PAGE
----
Millennials: Find Your Purpose, Be The Change

Paul Polman, CEO of Unilever is a glass half-full kind of man. It came across clearly from start to finish during his keynote speech at the 2016 DBS-NUS Social Venture Challenge Asia Awards.

Paul Polman shares his insights with social enterprises at the DBS-NUS Social Venture Challenge Asia 2016.

“This is actually the best time to be born!” he quipped. 

“Women – despite what we have to fix – have more chances to participate in the workforce. And there are more educated people – more people have gone to school than any time else. People also have access to clean drinking water, more people have access to healthcare therefore are living longer lives”, he added.

Indeed, when former UN Secretary-General Kofi Annan back in 2000 launched the millennium development goals, many thought the objective of halving the number of people living in poverty was unrealistic and couldn’t be done, especially not in the 15-year timeframe that was set. Poverty was defined as an income of $1.25 a day.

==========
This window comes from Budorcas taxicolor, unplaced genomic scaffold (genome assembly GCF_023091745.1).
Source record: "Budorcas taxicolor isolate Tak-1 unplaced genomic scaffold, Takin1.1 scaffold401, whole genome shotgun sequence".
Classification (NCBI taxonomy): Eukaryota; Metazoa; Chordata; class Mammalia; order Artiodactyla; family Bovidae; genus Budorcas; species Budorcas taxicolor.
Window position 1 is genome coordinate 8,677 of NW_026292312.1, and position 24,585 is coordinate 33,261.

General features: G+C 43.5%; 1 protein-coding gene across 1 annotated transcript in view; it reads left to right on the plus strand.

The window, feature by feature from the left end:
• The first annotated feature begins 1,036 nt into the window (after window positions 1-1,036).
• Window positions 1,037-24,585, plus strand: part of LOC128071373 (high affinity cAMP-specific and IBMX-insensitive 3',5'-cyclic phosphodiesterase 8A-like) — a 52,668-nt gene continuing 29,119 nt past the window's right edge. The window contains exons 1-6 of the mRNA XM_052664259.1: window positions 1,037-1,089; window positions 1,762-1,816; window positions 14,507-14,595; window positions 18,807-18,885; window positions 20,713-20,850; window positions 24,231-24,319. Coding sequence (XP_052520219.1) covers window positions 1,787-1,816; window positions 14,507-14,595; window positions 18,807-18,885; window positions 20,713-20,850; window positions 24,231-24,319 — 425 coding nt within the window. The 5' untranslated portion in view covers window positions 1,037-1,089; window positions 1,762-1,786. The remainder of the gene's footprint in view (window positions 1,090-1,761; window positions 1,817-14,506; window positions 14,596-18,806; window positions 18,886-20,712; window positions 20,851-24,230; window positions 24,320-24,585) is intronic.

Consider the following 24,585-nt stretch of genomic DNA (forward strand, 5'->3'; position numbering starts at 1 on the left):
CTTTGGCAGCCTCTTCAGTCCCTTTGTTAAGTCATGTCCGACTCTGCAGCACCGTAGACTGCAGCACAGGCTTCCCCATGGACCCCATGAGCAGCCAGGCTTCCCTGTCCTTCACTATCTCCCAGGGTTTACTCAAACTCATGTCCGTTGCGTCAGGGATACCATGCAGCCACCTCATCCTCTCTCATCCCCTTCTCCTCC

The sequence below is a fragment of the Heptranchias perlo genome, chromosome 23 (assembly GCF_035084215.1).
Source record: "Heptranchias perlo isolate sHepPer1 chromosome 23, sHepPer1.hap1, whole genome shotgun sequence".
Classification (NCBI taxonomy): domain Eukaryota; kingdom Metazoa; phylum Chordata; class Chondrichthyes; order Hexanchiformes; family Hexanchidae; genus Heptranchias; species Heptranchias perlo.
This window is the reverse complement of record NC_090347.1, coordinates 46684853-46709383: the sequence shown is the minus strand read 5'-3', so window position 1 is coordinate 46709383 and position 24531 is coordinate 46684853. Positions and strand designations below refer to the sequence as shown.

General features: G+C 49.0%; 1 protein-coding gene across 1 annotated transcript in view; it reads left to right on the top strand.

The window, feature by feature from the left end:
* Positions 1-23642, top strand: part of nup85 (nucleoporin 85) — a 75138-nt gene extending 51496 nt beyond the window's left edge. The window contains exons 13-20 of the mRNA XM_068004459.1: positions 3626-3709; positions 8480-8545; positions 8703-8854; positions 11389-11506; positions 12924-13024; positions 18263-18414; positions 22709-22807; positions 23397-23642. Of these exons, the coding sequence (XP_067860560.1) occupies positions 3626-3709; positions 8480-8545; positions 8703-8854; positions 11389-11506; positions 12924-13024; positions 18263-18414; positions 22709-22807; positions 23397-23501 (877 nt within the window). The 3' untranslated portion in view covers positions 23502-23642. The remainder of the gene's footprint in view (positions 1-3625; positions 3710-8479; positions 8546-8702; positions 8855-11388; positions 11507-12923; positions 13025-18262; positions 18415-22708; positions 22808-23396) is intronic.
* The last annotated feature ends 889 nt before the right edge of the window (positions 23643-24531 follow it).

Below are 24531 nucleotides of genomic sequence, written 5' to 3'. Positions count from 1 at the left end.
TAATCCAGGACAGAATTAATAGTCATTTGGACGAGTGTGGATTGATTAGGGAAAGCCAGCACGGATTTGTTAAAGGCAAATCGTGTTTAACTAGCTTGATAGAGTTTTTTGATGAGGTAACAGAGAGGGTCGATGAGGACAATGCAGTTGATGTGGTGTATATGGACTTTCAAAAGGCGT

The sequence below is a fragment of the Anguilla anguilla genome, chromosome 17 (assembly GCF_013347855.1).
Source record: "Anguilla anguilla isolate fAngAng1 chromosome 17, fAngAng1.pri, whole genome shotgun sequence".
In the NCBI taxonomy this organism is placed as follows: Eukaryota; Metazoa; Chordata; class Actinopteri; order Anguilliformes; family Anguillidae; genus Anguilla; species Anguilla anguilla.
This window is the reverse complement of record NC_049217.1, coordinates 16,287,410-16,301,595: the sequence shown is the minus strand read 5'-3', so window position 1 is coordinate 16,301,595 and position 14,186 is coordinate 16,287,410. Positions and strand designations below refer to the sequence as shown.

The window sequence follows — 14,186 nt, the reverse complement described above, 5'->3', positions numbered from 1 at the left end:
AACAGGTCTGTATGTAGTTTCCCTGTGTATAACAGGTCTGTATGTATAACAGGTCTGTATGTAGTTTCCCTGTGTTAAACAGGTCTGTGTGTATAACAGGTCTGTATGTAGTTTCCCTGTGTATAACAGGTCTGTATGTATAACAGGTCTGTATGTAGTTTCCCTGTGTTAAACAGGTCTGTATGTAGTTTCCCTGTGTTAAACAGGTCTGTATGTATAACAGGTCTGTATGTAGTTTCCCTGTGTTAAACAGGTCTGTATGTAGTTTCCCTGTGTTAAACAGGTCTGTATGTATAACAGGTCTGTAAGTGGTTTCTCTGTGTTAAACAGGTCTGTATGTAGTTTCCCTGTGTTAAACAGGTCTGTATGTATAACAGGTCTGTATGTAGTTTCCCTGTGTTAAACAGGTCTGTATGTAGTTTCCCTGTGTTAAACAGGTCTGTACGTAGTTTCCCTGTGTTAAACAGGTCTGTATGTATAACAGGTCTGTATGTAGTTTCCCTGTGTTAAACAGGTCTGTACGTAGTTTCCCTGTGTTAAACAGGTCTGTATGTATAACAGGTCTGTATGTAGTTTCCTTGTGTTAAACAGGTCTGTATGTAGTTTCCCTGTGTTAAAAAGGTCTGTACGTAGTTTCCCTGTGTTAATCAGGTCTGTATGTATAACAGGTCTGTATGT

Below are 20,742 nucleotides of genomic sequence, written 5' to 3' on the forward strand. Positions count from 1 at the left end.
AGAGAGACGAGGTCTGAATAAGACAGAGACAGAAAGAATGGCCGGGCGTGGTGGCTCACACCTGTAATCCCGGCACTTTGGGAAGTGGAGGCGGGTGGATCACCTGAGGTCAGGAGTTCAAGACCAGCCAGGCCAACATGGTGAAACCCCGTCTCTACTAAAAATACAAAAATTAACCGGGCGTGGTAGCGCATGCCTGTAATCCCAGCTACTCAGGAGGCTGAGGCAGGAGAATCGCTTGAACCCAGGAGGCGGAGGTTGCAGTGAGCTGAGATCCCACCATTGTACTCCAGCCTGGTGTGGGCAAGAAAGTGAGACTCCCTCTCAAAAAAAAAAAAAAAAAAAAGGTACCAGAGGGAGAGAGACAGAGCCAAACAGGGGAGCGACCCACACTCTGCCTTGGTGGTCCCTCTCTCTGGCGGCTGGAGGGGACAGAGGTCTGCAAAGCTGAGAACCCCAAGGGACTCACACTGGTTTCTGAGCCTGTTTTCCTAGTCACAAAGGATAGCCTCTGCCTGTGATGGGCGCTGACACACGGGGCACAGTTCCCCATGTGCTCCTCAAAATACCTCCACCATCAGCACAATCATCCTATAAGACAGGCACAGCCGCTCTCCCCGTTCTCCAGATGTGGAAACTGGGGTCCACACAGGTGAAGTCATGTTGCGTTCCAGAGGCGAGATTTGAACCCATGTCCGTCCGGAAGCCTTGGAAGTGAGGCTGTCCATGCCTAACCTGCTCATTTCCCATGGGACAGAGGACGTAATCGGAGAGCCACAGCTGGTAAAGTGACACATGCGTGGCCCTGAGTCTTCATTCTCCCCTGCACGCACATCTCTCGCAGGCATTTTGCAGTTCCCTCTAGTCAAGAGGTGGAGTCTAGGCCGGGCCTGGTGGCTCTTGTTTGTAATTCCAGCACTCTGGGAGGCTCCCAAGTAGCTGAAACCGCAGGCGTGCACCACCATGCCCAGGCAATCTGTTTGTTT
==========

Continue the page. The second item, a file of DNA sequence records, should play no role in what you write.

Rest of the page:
“Lo and behold we’re 15 years further and we’ve lifted half the people out of poverty. We have achieved that goal”, said Paul.

So what comes next? The Sustainable Development Goals (SDGs). Last year, 193 countries adopted a set of goals to end povertyprotect the planet, and ensure prosperity for all as part of a new sustainable development agenda. Each goal has specific targets to be achieved over the next 15 years.

There Is No Halfway

He compared the implementation of the SDG agenda to that of running a race – you don’t stop halfway.

“When Usain Bolt ran his 100 meters and won his third gold medal, he didn’t stop halfway, he ran the full race. Bolt has six gold medals in the 100 and 200 meter races. Six gold medals for 76 seconds of participation in the Olympics. As a businessman I like his efficiency. You don’t go halfway. And you know that as social entrepreneurs. You don’t go halfway. You finish the job,” said Polman.